While the Oden was in town, we got a chance to tour the boat and learn how the ship runs.

On the top deck is the "bridge", where the controls are located to steer the ship. This is where all of the action happens! There's a lot of high-tech gadgets that help the Oden run. There are computers, GPS's, radars, and maps that the captain and crew use to direct the ship. They have sonar that allows them to see the bottom of the ocean they are traveling over. They could even potentially see sunken ships below them. The bridge is also where the communications are located. They communicate mainly by iridium phone, which are special types of satellite cell phones that we also use here on Antarctica.
This particular icebreaker works by ramming the ice. It powers ahead very quickly and runs up onto the ice in front of it, crushing the ice to pieces. It then backs up, and rams again. This is a very slow process! When the Oden is smashing a path through ice, it only travels about 5 mph total. Even though the icebreaker moves very slowly, it has to have a lot of power to ram itself into the thick ice with enough force to break it. The Oden has HUGE engines that total 25,000 horse power!

To help melt the ice to make it easier to break, huge amounts of sea water are sprayed out of the sides through huge pipes running through the ship. Water is moved through the pipes from one side of the ship to the other and sprayed onto the ice from the front of the ship. Here is Breana with the Captain of the Oden, who was one of our tour guides. Behind the Captain, is one of the pumps that moves the water across the ship.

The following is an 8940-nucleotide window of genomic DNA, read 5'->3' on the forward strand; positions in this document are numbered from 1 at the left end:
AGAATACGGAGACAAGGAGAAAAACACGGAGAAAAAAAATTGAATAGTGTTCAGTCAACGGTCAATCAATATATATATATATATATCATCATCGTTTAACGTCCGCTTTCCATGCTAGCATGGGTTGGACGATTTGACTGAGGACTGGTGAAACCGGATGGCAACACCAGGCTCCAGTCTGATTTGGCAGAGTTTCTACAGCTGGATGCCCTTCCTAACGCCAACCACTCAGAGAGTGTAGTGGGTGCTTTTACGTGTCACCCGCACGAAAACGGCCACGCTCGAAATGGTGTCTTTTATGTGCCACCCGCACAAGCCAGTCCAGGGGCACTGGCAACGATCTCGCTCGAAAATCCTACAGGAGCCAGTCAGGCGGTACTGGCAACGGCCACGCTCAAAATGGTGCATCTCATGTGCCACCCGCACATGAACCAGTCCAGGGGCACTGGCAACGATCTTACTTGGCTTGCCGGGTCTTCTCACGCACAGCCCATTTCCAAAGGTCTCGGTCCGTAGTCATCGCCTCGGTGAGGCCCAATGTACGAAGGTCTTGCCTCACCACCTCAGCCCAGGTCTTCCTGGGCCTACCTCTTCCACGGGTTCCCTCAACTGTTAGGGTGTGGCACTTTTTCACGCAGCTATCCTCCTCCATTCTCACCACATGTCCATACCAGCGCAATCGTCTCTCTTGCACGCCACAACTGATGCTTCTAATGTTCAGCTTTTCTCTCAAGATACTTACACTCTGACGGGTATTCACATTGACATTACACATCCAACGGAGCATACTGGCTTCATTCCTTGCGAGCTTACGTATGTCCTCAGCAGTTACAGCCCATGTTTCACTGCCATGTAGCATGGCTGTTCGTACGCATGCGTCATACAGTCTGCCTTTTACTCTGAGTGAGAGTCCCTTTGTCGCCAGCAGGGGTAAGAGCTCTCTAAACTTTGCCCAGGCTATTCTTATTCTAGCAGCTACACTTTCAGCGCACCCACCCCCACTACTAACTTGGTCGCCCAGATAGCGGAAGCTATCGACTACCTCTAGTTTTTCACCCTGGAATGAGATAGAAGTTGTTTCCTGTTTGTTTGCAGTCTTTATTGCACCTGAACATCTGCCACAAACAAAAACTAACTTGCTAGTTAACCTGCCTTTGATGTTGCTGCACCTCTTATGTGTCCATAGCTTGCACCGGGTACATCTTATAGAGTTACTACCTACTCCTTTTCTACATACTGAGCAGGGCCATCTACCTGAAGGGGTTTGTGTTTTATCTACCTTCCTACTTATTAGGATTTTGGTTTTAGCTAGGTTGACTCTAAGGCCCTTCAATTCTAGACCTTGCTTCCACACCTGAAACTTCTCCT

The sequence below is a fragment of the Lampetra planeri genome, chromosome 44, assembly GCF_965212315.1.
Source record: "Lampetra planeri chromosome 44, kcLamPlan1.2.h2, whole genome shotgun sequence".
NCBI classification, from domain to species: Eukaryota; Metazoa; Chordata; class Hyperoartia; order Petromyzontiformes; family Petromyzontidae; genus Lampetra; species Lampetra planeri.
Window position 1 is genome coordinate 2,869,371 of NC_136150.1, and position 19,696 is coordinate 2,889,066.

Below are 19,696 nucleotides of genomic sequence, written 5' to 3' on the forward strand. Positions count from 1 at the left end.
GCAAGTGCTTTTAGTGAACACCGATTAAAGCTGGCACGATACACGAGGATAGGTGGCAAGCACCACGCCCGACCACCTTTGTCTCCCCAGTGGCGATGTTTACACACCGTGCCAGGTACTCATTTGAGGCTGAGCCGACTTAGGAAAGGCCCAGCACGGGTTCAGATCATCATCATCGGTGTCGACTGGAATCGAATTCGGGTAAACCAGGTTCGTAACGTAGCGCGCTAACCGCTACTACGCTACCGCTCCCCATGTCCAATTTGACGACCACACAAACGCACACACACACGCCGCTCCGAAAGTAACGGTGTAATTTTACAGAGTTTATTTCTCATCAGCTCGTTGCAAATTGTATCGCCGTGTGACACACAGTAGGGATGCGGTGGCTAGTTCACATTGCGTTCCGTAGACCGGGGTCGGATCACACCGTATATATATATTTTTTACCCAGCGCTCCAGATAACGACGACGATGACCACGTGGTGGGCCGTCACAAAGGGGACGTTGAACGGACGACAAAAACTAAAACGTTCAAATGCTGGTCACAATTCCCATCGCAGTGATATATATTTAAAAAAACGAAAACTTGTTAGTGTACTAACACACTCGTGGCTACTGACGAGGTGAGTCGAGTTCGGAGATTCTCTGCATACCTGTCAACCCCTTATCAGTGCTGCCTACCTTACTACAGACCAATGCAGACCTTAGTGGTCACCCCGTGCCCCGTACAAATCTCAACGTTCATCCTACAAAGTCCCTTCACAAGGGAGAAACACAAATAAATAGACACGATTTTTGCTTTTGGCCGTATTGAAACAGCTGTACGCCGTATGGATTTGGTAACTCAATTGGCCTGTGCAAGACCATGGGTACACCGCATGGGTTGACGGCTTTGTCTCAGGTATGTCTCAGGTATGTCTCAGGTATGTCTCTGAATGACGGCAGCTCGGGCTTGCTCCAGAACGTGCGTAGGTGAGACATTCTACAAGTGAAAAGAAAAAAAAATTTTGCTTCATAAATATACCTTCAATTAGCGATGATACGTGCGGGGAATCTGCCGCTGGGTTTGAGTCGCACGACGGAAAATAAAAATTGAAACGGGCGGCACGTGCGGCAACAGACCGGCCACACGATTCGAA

The Oden smashed through the ice a path that leads from the sea ice edge to McMurdo's dock. After its first run through the ice, it left a trail that was only the width of one ship, with a lot of ice floating in the way. Here is a view of the path from the bridge of the Oden:
Since it's arrival, Oden has been going back-and-forth over that same path, widening it and making sure the ice is gone for future supply ships. Now, the part of the path running in front of Mt. Erebus looks like this:It has been very fun having the Oden in town. It carries 16 Swedish crew members, as well as Swedish scientists that study marine biology along the way. It's been fun having some Swedes on base! Our tour was given by members of the crew, so we could learn first-hand what it's like to live on board the Oden for three months. The Oden has many cabins for sleeping, a cafeteria and bar, and a supermarket on board for toiletries and souveniers. The Oden also has a sauna, which is an important part of a relaxing Swedish evening!

Usually, the Oden services Arctic areas, and this is its first trip to Antarctica! That means that the Swedes aboard the Oden were excited to learn about Antarctica, too. In return for letting us tour the Oden, they got a tour of McMurdo and our science labs.

Now that there is an ice-free path leading to McMurdo, supply ships will be able to deliver necessary supplies. The path it makes can also be used by the marine animals. Recently, there have been several penguin sightings on base! Penguins have been wandering into McMurdo, since they can swim right up along the path made by Oden. I think that's a far more fun benefit of the icebreaker than more dehydrated food deliveries!